If you look through a stack of old U.S. picture postcards, circa 1905 or so, you're sure to find scenes from beach resorts like Atlantic City, New Jersey. Likely among them will be images of opulent bathhouses on the boardwalk.
In the so-called golden age of bathing, people of means flocked to bathhouse palaces for the pampering. Others went to bathhouses in remote mountain towns in the belief that their mineral-rich waters, bubbling from springs deep beneath the earth, offered curative powers. Treatments at bathhouse spas were said to cure everything from nervousness to gout to syphilis.
In 1915 in the Ozark Mountains town of Hot Springs, Arkansas, Samuel Fordyce built perhaps the most luxurious bathhouse since the Roman baths of Caracalla. In addition to whirlpools and hot tubs, the Fordyce Bathhouse offered massage and napping rooms – even a music room.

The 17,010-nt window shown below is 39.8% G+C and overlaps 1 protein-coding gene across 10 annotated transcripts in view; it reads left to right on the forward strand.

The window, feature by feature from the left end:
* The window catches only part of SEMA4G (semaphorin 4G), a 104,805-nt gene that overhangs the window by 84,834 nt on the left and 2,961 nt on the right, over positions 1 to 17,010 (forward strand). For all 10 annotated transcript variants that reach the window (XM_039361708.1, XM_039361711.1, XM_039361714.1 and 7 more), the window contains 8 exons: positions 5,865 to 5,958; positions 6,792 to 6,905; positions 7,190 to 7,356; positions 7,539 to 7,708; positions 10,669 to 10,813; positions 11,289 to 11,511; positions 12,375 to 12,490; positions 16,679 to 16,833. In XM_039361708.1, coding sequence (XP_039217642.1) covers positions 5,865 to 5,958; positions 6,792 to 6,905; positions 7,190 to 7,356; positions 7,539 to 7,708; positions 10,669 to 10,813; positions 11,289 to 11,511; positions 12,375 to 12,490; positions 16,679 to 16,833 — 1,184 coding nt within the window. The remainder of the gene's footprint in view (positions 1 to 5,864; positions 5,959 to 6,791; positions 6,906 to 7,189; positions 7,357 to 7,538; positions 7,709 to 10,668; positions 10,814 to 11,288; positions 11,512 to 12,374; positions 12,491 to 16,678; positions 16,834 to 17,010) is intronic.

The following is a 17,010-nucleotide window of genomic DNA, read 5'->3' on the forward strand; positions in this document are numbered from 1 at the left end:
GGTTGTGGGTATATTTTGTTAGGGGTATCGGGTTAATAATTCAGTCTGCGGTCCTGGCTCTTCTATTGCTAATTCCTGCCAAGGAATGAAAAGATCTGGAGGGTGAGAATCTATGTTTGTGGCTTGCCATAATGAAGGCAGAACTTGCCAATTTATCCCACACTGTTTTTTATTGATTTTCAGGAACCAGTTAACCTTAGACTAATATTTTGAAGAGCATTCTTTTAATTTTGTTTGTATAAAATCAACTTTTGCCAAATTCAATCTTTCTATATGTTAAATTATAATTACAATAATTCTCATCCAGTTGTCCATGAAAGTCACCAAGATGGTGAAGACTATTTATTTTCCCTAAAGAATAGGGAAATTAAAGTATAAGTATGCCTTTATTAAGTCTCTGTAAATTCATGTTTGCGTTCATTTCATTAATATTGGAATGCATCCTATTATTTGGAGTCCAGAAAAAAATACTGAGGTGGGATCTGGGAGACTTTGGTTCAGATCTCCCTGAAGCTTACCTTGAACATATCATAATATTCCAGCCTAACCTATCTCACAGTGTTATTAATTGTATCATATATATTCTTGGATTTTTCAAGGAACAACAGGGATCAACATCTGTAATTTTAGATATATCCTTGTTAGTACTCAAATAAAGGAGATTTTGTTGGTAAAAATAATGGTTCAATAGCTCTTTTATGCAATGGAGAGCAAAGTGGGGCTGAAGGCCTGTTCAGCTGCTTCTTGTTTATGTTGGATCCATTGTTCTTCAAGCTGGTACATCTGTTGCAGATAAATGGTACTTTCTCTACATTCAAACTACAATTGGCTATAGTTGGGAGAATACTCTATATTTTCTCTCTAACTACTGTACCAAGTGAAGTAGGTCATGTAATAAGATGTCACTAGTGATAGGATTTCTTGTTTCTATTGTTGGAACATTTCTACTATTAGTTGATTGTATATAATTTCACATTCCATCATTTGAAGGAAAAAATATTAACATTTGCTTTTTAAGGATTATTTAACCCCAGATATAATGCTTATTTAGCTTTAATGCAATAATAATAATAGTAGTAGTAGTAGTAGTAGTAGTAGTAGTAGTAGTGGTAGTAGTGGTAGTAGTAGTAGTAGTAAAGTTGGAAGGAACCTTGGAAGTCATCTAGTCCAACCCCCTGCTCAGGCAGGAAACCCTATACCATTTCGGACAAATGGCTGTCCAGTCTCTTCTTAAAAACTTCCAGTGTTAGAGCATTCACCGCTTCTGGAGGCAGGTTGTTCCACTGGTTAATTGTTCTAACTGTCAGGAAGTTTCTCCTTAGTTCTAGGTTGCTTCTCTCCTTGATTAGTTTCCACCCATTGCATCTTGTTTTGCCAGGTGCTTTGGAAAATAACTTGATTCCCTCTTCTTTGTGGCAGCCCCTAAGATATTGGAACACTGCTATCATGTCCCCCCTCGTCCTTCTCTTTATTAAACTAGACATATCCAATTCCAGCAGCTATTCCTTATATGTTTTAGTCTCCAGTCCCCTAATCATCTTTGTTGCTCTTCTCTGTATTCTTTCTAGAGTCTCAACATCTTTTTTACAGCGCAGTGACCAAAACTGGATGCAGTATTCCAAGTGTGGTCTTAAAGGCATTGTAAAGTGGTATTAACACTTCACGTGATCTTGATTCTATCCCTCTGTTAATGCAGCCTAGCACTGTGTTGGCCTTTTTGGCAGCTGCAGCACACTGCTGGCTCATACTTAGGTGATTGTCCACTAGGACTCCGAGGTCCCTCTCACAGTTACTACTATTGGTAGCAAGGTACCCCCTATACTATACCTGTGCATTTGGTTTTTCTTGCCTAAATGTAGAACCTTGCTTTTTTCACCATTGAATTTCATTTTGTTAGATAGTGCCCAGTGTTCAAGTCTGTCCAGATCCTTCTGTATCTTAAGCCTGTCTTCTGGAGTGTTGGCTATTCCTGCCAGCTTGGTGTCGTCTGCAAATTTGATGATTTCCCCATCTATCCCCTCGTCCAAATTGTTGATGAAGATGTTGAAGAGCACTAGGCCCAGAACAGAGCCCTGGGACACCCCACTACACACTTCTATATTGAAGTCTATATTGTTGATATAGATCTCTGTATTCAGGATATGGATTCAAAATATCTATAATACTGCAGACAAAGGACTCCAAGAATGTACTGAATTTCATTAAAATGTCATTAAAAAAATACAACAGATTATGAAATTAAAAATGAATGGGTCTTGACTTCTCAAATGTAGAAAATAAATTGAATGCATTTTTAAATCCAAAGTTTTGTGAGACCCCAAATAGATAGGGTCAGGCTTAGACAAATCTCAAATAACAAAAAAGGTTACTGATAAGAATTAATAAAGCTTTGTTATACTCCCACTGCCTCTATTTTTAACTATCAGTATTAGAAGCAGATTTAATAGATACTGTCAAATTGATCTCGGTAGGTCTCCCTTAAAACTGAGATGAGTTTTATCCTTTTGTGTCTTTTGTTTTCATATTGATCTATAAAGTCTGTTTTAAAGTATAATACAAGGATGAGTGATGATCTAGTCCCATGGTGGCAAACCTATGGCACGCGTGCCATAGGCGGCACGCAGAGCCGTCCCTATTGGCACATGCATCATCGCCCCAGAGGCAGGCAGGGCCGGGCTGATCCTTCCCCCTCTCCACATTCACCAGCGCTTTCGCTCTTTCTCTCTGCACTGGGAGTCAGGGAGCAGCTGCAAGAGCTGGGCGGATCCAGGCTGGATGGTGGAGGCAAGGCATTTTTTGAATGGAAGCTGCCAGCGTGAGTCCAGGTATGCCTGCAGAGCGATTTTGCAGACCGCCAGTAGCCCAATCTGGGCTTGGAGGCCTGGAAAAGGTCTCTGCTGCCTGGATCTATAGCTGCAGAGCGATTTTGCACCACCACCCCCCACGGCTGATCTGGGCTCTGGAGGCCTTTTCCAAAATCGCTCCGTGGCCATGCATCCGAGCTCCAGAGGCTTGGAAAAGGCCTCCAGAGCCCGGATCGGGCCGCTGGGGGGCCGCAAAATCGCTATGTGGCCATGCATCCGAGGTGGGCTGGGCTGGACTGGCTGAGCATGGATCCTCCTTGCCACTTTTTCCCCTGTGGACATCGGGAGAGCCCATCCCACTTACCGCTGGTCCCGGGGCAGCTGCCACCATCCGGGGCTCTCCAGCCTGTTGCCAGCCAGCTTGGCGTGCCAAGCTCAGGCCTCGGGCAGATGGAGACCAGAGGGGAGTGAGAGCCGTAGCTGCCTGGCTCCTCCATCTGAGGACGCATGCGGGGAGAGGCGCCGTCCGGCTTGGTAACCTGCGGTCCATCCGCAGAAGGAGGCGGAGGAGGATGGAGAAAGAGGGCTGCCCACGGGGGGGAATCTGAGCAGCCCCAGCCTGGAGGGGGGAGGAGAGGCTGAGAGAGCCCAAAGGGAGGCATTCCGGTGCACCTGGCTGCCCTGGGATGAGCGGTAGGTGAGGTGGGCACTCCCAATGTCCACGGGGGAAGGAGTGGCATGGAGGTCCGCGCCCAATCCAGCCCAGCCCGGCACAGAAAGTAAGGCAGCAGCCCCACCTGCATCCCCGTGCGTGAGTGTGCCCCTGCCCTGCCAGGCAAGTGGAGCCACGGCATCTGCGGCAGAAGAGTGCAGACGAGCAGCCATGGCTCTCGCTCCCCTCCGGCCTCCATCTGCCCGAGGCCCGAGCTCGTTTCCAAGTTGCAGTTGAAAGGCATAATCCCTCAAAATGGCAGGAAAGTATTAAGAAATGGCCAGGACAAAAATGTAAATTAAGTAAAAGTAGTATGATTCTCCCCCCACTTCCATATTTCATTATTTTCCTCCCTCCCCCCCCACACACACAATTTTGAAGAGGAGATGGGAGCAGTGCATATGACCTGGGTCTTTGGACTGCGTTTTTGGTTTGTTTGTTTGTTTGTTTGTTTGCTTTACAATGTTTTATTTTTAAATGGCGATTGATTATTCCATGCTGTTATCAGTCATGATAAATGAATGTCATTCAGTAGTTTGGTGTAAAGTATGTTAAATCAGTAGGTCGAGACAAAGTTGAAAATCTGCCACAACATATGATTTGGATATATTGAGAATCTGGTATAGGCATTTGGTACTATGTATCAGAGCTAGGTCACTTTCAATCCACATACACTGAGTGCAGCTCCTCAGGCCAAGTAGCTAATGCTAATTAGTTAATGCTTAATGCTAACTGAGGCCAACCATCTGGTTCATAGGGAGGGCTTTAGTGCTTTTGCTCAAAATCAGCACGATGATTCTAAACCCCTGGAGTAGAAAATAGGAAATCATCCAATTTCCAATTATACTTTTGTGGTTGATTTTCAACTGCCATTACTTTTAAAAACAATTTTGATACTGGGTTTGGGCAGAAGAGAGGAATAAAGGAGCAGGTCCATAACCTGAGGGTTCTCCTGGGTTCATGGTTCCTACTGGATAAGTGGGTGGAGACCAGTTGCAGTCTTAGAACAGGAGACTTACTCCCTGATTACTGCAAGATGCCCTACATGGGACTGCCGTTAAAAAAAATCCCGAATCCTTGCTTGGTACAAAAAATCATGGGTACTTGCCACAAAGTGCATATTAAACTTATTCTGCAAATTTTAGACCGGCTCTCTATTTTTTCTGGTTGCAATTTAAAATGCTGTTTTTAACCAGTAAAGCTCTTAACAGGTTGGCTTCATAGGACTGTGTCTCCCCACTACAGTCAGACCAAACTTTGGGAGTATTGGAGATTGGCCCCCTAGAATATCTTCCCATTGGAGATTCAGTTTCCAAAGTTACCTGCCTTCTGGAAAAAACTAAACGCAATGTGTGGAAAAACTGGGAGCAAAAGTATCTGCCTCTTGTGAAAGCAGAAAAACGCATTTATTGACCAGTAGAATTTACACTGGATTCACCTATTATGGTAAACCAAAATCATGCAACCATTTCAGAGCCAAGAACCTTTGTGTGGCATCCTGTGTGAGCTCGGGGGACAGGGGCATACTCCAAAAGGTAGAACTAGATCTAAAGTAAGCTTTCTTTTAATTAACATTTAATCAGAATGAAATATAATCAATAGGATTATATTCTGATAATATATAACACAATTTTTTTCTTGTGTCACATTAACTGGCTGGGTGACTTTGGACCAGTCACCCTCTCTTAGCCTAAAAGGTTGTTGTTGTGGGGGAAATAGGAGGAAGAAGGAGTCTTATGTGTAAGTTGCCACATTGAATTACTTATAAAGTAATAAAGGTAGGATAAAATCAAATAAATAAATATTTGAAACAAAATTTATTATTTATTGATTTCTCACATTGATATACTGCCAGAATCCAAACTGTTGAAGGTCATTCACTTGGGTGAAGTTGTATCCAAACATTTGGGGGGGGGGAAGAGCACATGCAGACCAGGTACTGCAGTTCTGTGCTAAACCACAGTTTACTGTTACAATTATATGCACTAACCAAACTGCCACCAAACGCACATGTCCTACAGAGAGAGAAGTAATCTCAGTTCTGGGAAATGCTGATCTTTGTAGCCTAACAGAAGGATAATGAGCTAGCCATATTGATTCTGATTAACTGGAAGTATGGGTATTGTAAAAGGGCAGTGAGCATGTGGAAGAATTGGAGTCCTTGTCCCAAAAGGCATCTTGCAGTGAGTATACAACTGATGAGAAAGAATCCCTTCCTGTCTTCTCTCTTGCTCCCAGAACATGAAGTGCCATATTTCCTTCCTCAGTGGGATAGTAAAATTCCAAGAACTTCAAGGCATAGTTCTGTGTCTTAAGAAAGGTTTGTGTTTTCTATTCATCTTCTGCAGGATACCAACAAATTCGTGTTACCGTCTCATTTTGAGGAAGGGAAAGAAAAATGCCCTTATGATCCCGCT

In the Spanish Renaissance-style men's bath court, patrons gazed at an 8,000-piece stained-glass ceiling depicting mermaids and Neptune's daughter. There and in the women's hall, customers shed their clothes and stepped into tubs, where attendants assisted in vigorous scrubs. Next came a curative sweat in what was called a vapor box, followed by a needle-like cold shower.
Advances in medicine killed off most bathhouses. So did less-strenuous alternatives such as golfing resorts and theme parks.
The Fordyce Bathhouse closed in 1962. But the National Park Service took it over, gave it a multi-million-dollar facelift, and opened it to public tours. And there are still a few other places on Bathhouse Row where one can take a gingerly dip in Hot Springs' famous steaming-hot waters.